Eddie Chikamhi Senior Sports Reporter
DOES David Mandigora get the credit he richly deserves?
Or, is domestic football cruel on the man called Yogi?
Maybe, if he was someone else, his legendary status would be getting the respect it deserves.
Seven league titles with Dynamos as a player during a 10-year period with the Glamour Boys.
The coach who ended DeMbare’s 10-year wait for the league title when he led the country’s biggest football club to the league championship in 2007.
One of just two coaches, the other being his mentor Sunday Chidzambwa, to guide DeMbare to, at least, the semi-finals of the CAF Champions League.
Surely, what more does one need to do to really get some form of respect from both the fans and the media?
After all, this is the first man to be crowned Soccer Star of the Year, at Independence, in 1980.
This year marks 40 years of that year when he was named the country’s outstanding footballer.
George Shaya was great for the Glamour Boys, a player from another planet and, according to many, the finest Zimbabwean footballer of all-time.
But, at the peak his athletic powers in the ’70s, DeMbare won just three league titles in 1970, 1976 and 1978.
Mandigora will never be Shaya, in terms of his skills, but he was a fine servant for the Glamour Boys and seven league titles, in 10 years, is a huge success story.
And, add to that, a league title as head coach and, of course, taking his team to the CAF Champions League semi-finals in 2008.
Given the challenges the country was facing back then, and that the Glamour Boys, themselves, didn’t even have a penny in the bank, that campaign grabbed worldwide attention.
“Zimbabwe’s Dynamos could be football’s biggest winners this season,’’ wrote Paul Doyle, in the British newspaper, The Guardian.
“If the Glamour Boys . . . win the African Champions League, it will bring them glory and, maybe even a team bus.
“Here’s the story of the greatest football achievement of the season. It’s a story without an end as yet, but if what’s happened so far is anything to go by, it will culminate with Dynamos being crowned the most unlikely continental champions ever.’’
Three years ago, Madigora’s career, as a coach, effectively came to an end.
And, upon reflection, he believes he still had more to offer to football had he not been grounded by health challenges.
His coaching career was cut short, three years ago, following the amputation of his right leg.
But, Mandigora, who now walks with the aid of an artificial limb, is at peace with himself, confined at his Vainona home.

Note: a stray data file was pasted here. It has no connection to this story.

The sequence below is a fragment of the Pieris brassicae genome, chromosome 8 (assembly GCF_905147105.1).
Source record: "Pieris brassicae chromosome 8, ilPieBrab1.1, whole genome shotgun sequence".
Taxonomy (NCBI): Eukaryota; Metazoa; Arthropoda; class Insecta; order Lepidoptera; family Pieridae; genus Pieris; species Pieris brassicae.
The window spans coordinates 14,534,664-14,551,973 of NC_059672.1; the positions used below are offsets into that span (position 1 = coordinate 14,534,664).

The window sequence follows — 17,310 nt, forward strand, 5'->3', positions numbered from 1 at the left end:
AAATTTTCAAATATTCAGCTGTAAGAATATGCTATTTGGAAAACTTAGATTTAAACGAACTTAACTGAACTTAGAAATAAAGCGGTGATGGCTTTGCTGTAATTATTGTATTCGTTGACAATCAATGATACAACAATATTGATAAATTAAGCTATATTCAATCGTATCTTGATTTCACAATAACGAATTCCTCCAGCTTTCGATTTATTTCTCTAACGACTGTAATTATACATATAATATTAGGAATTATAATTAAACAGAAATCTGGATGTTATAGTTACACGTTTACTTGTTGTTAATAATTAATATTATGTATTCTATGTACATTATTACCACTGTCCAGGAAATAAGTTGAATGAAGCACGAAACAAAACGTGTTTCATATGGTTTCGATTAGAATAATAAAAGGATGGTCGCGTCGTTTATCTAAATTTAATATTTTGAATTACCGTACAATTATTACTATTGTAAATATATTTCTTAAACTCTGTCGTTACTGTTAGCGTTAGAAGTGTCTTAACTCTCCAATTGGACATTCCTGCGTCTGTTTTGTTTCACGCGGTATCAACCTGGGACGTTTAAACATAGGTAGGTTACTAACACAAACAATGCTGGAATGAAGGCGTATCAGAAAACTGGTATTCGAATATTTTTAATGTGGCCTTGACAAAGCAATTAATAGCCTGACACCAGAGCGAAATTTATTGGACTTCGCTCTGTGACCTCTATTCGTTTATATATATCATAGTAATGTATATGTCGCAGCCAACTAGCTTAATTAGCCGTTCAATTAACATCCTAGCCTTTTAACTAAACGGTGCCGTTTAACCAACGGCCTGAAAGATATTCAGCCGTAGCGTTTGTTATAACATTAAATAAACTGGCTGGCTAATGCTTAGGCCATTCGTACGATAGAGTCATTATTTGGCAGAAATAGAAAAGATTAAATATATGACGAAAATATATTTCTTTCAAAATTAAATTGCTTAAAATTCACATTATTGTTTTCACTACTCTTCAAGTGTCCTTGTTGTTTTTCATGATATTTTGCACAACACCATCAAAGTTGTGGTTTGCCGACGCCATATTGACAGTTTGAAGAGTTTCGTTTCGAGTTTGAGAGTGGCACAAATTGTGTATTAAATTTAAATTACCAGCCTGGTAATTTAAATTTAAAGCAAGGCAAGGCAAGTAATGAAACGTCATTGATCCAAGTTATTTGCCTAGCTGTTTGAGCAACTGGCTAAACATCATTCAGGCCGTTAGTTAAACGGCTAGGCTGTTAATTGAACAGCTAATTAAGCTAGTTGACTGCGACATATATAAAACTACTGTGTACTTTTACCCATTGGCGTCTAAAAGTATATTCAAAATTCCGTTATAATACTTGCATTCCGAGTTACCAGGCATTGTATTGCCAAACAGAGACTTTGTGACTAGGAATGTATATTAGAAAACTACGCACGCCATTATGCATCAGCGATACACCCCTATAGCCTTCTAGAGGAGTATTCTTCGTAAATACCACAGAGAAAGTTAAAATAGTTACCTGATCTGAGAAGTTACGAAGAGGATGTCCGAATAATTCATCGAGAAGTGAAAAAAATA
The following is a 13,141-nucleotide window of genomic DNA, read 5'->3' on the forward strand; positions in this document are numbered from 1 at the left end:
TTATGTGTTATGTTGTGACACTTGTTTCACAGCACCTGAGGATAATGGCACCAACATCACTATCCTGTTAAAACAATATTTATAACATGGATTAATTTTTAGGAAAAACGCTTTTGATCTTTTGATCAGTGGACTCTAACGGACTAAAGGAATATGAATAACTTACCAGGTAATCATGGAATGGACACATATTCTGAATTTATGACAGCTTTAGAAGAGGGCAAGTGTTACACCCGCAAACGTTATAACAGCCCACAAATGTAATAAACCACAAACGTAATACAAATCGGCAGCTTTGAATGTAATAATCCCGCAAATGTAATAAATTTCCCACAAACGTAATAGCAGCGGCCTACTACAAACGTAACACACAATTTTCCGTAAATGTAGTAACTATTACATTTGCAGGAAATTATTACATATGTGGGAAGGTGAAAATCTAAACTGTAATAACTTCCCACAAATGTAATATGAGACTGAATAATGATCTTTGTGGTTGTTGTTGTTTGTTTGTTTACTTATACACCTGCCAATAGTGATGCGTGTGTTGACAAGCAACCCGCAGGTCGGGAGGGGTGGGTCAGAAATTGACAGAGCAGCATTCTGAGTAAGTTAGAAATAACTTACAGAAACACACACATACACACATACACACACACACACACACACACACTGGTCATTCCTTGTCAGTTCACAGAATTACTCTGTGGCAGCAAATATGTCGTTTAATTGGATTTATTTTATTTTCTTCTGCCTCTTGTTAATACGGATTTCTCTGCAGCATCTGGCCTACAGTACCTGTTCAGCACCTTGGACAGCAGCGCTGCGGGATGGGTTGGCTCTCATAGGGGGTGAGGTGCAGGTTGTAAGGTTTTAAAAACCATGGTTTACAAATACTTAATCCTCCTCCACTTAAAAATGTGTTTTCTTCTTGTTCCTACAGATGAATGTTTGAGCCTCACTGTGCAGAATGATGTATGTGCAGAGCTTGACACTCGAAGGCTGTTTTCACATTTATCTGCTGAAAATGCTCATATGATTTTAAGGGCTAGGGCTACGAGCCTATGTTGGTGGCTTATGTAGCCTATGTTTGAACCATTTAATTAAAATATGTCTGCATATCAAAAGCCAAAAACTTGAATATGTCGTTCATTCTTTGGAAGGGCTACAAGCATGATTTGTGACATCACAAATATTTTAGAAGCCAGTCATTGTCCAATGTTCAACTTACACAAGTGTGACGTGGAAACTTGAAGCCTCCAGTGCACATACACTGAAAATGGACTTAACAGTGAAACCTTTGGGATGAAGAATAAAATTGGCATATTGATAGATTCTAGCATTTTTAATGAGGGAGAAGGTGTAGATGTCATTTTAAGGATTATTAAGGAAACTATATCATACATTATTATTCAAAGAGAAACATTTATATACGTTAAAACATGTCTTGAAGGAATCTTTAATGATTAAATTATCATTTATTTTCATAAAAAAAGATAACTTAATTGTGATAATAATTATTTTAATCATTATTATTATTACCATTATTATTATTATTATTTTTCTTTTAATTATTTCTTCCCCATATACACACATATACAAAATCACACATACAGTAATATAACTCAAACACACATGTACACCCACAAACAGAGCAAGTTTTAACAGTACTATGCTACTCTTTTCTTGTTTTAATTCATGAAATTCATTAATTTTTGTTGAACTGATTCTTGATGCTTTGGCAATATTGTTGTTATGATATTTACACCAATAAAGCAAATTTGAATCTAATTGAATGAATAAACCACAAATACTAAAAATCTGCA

He is always surrounded by a galaxy of medals and trophies he won during his playing days and in his coaching career.
Add to that, he has a loving family that always makes sure he is comfortable.
Visitors at his residence are welcomed by an array of medals and trophies hanging on top of the walls, reminding them of a glittering career the 62-year-old had during his heyday.
He had a 10-year stint with the Glamour Boys, where he won seven league titles between 1977 and 1987.
“At Dynamos, we played to win the league title, nothing else. I also won many other medals, but all that was just icing on the cake,’’ he said.
“The major target was the league title,” he explained.
“So, I am happy I won seven league titles with Dynamos and so many other silverware, some of which I have since forgotten about.
“But, usually, I am reminded by looking at the walls, as you can see everything is there.
“It’s unfortunate some of the pieces are broken and are scattered in the house.’’
Mandigora ranks among the finest midfielders Zimbabwe produced during the early years of Independence.
Having come through the Dynamos juniors structures, after joining them in 1973, Mandigora earned his first senior team cap four years later at the age of 20.
He won his first league title with DeMbare in his second season in 1978 and in 1979 he was crowned the first runner-up in the Soccer Star of the Year awards.
He then won the top gong in 1980, to become the first Dynamos player to win it since Shaya’s record five-time Soccer Star of the Year medal haul.
Mandigora then won four successive league titles between 1980 to 1983 and went on to grab back-to-back medals again in the 1985 and 1986 seasons.
He spoke about the barren 10-year wait for the title which DeMbare had to endure between 1997 and 2007.
“For me, 10 years is a long time. I believe Dynamos is a team that has to win the league title most of the time.
“It’s in the club’s DNA. So, I made sure, when I became coach, that we also had to win it and we managed to do it in 2007.
“We should have won it again the following year, but we finished second. Probably, it was because we fought on two fronts as we also played in the Champions League.
“I am still impressed by that campaign, but I felt things could have been different with a bit of fairness.
“It was tough, but we managed to sail through from the preliminaries to the semis. Some of us had also played Champions League football in the 1980s and the experience we gained that time came in handy.’’
He said Chidzambwa also helped them a lot.
“Sunday Chidzambwa also helped as technical advisor. He was one experienced guy who had been in the trenches for long,’’ he said.
“He also assisted in the scouting of players and we worked together very well.
“I remember very well we didn’t have big names in our team, but we worked very hard as a unit. We were fighters.
“Our supporters were fantastic. They gave players confidence and we had some very good games at home. The players believed in themselves, and it helped us a lot.”
Mandigora’s right leg had to be amputated after suffering a peripheral vascular disease.
He has largely been confined to his Vainona home in Harare.
But, the medals and trophies hanging on the walls at his home are a constant reminder of his successful career.